Updated on 15 October 2020
Reading time: 5 minutes
The rich medieval history of Normandy has left a huge legacy of castles big and small, in ruin or restored, across the land. Many can be visited quite freely, leaving you to imagine the cry of battle and the clash of swords!
Defending the Duchy
Just thirty years or so after the signing of the famous treaty of Saint-Clair-sur-Epte, which fixed the first frontiers of the future Duchy in the very memorable year of 911, the castle of Ivry-la-Bataille was built straddling the route of the Roman road. William Longsword, Rollo’s son, had this castle positioned strategically overlooking the river Eure at the far south-eastern frontier of the Duchy. The original castle would have appeared as little more than a wooden fort, with a square keep atop a motte or artificial hill, and a fenced in bailey or courtyard. By the XVth century it had become the imposing stone castle we see today, guarding the frontier of Normandy at this point.
1-3 rue de la Sence, 27540 Ivry-la-Bataille
Where five roads meet
The castle at Blainville had a similar history, beginning as a wooden fort, to become, as was the custom, an impregnable (hopefully) stone fortress by the 18th century. Five roads connected Rouen to the north and, aware of its key position dominating the Crevon river, William the Conqueror ‘persuaded’ Roger de Clères to cede this strategic castle without a fight. The reassertion of his power and personal authority in partnership with the church, the re-organisation and reform of the great Norman abbeys, and the building of castles were key to William’s assertive and centralising strategy. Forgotten and overgrown, the ruined castle was progressively restored from 1967 by the Archéo Jazz Association who organise international cultural events there every year.
Château de Blainville-Crevon
Route de Buchy, 76116 Blainville-Crevon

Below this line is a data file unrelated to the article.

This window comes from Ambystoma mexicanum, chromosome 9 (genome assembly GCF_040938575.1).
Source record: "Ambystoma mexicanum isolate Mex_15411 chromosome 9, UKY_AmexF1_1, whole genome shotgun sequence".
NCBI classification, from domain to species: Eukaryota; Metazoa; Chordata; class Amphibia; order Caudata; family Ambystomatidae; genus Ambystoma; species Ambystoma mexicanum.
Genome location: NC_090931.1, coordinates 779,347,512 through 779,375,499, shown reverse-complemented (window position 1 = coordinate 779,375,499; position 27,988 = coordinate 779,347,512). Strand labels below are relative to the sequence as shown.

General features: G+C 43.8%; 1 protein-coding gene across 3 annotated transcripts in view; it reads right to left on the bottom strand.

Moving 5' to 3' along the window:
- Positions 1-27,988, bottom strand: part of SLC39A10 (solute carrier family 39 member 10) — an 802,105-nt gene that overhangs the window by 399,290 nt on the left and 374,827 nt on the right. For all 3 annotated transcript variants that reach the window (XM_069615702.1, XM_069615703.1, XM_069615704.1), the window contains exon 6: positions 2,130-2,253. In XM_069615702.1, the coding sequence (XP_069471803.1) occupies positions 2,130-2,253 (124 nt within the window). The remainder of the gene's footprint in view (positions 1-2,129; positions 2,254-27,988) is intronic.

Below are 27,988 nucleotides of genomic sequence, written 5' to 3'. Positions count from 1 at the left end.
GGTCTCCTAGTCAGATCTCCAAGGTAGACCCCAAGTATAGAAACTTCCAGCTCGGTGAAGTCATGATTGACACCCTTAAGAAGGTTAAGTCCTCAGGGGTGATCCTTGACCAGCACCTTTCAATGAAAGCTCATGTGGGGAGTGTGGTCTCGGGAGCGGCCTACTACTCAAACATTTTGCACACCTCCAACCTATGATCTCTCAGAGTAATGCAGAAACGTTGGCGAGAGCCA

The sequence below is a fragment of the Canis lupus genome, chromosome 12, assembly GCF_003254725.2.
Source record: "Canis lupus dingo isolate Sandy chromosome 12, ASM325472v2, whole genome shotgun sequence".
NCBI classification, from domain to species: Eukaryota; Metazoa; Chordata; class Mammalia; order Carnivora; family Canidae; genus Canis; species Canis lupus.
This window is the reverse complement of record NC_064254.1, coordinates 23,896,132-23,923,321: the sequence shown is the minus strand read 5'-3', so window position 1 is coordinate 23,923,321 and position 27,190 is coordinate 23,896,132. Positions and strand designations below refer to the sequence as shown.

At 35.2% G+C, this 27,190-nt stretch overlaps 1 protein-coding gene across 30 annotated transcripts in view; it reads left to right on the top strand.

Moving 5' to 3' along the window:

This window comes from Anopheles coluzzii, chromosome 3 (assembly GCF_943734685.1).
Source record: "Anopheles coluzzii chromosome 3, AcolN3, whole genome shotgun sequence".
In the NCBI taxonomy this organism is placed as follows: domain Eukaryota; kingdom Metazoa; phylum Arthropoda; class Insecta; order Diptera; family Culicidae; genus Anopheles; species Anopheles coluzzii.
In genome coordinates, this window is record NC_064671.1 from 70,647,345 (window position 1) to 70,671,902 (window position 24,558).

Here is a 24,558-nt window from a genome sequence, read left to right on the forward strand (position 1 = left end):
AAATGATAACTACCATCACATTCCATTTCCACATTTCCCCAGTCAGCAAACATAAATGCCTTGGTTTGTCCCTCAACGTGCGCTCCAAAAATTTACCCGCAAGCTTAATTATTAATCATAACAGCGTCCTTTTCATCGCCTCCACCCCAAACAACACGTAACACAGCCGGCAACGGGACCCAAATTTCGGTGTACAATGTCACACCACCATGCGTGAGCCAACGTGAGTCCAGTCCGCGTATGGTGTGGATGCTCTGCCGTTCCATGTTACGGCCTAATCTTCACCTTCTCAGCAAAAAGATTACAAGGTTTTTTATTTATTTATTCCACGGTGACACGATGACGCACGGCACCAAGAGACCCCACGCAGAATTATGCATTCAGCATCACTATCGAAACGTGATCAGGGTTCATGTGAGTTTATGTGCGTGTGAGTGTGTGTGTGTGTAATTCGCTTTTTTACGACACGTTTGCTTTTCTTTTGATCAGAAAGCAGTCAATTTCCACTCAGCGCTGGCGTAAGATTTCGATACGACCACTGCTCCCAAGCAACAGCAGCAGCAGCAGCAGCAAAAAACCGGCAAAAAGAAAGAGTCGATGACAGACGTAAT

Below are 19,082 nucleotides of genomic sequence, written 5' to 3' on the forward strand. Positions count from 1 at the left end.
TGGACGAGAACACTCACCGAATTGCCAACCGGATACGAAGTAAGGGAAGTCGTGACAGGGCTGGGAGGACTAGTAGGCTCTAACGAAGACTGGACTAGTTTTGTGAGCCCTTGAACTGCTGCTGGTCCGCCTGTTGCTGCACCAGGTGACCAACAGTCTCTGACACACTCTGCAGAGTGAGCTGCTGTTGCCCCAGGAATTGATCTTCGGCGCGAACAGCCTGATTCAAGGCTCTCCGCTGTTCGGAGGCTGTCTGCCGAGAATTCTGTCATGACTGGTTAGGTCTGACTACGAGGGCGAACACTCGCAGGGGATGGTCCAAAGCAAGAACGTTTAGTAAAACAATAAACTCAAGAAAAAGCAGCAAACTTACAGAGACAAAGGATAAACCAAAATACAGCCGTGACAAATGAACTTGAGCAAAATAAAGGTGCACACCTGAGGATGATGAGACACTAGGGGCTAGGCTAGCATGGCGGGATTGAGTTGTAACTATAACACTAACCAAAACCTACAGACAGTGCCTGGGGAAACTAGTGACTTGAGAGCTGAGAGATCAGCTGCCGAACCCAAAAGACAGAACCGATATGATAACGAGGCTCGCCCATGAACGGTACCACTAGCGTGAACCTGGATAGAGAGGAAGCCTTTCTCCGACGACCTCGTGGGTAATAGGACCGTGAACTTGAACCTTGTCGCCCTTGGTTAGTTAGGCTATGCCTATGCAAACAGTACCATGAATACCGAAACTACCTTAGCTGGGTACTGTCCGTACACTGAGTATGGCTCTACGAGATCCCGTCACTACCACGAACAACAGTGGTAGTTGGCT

Masters of the Risle valley
Perched on its 120m-high rocky outcrop, the ruins of the castle of Monfort-sur-Risle overlook the tiny town in the valley of the Risle. You have an unrivalled view on the roads that led to Pont-Audemer, Brionne and Lieurey. The castle was built from the 16th to the 18th century, guarding one of the rare crossing points of the river. One of the lords of the castle, a certain Hugues II, was a companion in arms to the Duke, the future William the Conqueror, at the Battle of Hastings in 1066. One of his descendants, Sir Hugues V was present in the handing over of the huge ransom for Richard the Lionheart’s release from captivity, in 1195.
Château de Monfort-sur-Risle
7 rue Abbe Pelletier, 27290 Montfort-sur-Risle
The scene of many battles
A league and a half south of Dieppe Duke William’s uncle, Guillaume d’Arques, had the castle of Arques-la-Bataille built in the 1040s. It has a long history of conflict throughout the Hundred Years’ War, and in 1472 it withstood the torching of the town by Charles the Bold. In 1589 Henri IV managed to destroy the church porch with artillery – by mistake, while Louis XIV included it among the castles deemed ‘improper for use’ over a century later. In the 19th century Jules Reiset bought the castle and turned it into a museum.
But who the devil was Robert the Devil?
On the heights of Moulineaux near Rouen, the castle of Robert the Devil (le Diable) hoves into view for anyone taking the A13 motorway that links Paris to the Norman coast. According to legend Robert was the son of Duke Aubert and his Duchess Indre. As she was barren she felt so peeved and alarmed at having a son she called him the devil – which might explain his later violent temperament. Like a bat from hell on horseback he terrorised the countryside with his band of brigands before popping off to Rome to apologise to the pope for his bad behaviour. Since 2009, it has been used as a centre to help train people back into the world of work.
Château de Robert le Diable
1061 rue Lieutenant Jacques Hergault, 76530 Moulineaux
Tying the knot
In Azier, overlooking a loop in the River Seine, just on the edge of the Brotonne forest and close to the Vernier marshes, you’ll find a magic place, a chapel dedicated to the English martyr and saint, Thomas à Becket, Archbishop of Canterbury. The story goes that if you tie a knot in a branch of a neighbouring tree and then make a wish, and if the knot resists the passage of time, then your heart’s desire will be realised (although you’ll have to wait). Hardly surprising then that it became a hotspot for lovers, they, little realising perhaps, that recent excavations, unique in France, tell us it was once a leper colony!
Bois de Fécamp, 27500 Aizier